2019 SHOF inductee John Prine, who established himself as one of America’s deftest and most affecting singer-songwriters over the course of a nearly 50-year career, died Tuesday of complications of coronavirus. He was 73.
In a career spanning almost 50 years, two-time Grammy-winner John Prine has penned and performed such significant songs as “Sam Stone,” “Angel From Montgomery,” “Paradise,” “Hello In There,” “Illegal Smile,” “That’s The Way The World Goes ‘Round,” “Lake Marie,” “Fish and Whistle,” “Speed Of The Sound Of Loneliness,” “In Spite of Ourselves” and “I Just Want To Dance With You.” These and many others brought him induction into the Nashville Songwriters Hall of Fame in 2003.
Born in 1946 in suburban Chicago, Prine started playing guitar at 14 and took classes at Chicago’s Old Town School of Folk Music. Working as a mailman before and after serving in the Army, he began his music career in Chicago in the late 1960s, where he sang at open mic events at the Fifth Peg folk club and was part of a thriving folk revival scene also including the likes of Steve Goodman (he co-wrote Goodman’s classic “You Never Even Called Me By My Name,” but isn’t credited), Bonnie Koloc and Jim Post. He also played other important venues like the Earl of Old Town and the Quiet Knight, and received his first rave review when Chicago Sun-Times movie critic Roger Ebert saw him at the Fifth Peg.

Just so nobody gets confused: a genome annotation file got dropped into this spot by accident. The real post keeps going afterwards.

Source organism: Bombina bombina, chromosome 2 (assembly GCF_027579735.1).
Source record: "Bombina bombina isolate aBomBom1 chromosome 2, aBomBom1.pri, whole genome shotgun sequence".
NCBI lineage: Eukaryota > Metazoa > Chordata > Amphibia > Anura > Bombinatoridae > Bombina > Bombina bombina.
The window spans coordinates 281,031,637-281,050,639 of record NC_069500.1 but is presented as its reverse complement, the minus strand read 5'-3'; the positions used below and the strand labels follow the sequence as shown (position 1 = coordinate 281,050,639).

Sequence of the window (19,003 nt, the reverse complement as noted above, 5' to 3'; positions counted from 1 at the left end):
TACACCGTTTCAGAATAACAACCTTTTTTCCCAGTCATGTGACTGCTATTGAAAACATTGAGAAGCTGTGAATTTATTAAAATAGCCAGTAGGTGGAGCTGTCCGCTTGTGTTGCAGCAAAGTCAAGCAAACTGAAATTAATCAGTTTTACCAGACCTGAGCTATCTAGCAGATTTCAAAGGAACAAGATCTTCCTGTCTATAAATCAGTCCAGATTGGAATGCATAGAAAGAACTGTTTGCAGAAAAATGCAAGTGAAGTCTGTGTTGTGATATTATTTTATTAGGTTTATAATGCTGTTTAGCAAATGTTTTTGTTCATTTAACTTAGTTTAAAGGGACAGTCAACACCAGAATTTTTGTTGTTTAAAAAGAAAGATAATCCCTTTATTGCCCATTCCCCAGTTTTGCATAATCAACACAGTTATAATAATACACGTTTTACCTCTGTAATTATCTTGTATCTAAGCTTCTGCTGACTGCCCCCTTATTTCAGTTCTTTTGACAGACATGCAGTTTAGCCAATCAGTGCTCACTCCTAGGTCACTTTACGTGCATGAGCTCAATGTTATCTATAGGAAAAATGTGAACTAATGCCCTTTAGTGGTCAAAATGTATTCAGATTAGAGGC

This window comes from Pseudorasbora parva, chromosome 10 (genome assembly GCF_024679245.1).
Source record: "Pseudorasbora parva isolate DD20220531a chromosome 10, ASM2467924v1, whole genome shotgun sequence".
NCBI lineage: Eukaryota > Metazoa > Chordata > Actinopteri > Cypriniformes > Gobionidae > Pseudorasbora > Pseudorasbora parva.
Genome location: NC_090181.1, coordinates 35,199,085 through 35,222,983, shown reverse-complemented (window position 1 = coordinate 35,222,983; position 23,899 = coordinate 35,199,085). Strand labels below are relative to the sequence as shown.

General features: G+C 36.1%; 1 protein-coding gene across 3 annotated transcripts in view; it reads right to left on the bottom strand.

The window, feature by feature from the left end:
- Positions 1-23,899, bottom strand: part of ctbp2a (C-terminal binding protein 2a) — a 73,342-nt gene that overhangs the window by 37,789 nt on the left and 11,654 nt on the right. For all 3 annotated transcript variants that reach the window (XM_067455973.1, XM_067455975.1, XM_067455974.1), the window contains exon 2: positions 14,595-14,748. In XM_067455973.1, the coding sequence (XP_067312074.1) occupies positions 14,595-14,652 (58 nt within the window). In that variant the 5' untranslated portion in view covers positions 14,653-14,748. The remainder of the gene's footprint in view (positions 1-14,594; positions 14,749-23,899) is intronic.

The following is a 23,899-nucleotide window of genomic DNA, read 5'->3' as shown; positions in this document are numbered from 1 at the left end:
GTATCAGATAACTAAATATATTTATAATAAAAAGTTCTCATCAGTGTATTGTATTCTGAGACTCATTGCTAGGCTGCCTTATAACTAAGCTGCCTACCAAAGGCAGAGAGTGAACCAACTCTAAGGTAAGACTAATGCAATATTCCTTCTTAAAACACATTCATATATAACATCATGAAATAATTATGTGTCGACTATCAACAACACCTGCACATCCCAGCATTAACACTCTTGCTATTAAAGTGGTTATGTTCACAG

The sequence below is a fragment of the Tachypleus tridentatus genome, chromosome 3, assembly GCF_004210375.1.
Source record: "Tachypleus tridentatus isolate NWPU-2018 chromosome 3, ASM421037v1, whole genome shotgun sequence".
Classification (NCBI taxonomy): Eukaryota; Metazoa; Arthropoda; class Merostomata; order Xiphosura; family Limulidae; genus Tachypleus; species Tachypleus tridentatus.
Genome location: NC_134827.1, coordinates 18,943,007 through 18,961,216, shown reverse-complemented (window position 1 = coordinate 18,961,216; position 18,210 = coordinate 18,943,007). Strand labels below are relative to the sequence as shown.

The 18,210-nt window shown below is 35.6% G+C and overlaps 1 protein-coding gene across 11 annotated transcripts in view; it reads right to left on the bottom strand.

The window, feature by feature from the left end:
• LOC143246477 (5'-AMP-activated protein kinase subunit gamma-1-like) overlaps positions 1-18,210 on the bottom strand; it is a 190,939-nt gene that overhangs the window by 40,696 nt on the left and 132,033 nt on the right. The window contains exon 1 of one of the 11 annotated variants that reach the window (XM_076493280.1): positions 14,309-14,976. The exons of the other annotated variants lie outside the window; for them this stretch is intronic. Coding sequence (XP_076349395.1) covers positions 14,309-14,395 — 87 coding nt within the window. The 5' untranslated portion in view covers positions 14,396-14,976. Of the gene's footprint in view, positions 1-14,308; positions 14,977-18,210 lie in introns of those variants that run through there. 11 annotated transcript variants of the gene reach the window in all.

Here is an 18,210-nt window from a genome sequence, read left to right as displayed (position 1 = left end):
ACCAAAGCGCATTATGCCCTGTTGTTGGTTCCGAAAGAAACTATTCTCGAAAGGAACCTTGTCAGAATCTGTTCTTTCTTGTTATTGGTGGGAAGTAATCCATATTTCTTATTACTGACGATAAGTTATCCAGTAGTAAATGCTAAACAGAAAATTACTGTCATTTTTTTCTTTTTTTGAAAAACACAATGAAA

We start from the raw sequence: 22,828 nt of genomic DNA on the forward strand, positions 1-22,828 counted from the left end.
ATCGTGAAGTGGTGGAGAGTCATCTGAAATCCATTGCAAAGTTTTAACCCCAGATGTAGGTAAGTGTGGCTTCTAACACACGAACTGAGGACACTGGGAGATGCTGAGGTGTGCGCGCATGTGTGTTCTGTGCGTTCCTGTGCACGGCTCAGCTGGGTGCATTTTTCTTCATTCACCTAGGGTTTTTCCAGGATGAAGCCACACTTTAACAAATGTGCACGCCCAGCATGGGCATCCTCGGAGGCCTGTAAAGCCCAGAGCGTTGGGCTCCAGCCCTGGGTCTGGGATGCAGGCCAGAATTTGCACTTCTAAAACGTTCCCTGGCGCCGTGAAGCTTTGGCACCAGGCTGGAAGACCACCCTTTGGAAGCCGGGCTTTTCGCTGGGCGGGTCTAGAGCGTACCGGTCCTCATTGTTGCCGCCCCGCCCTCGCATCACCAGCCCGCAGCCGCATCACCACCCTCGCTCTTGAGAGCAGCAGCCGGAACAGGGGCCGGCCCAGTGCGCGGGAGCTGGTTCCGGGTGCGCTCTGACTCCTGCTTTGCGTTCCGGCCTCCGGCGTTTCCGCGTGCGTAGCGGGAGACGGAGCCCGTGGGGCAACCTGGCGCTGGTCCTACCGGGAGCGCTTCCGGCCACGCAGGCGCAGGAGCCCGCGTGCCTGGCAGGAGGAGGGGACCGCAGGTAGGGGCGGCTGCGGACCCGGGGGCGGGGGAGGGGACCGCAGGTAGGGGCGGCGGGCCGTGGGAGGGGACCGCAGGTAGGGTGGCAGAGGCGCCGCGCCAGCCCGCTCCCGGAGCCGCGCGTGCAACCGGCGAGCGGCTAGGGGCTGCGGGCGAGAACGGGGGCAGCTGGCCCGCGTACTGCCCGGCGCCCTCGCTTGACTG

Prine was only 23 and had been playing his original songs there every Thursday night for two months. In short order, future Songwriters Hall of Famer Kris Kristofferson gave him a spot at a show in New York, where he attracted record company interest. His self-titled 1971 debut album notably yielded “Sam Stone” (which has been recorded by the likes of Johnny Cash), “Hello in There” (Bette Midler among others), “Angel from Montgomery” (most prominently Bonnie Raitt) and “Paradise” (many artists including John Denver). He has since been covered, too, by such artists as Zac Brown Band, David Allan Coe, Carly Simon, Norah Jones, Miranda Lambert and George Strait, and he has replicated Kristofferson’s kindness by having young singer-songwriters like Jason Isbell, Margo Price and Sturgill Simpson open his concerts.
In 2014, his John Prine debut album was inducted into the Grammy Hall of Fame. Two years later he received the PEN/New England Song Lyrics of Literary Excellence Award. He was named Artist of the Year by the Americana Music Association in 2017.
Prine co-founded his indie label Oh Boy Records in 1981. Now Nashville’s longest-operating indie label, Oh Boy published Prine’s Beyond Words book of lyrics, guitar charts, vintage photos and personal anecdotes in 2017. In 2018 he released The Tree of Forgiveness, his first album of new songs since 2005. It earned three more Grammy nominations: Americana Album and two American Roots Song entries—“Knockin’ on Your Screen Door” and “Summer’s End,” both co-written with Pat McLaughlin.
Prine is survived by his wife Fiona Whelan and their sons Tommy and Jack.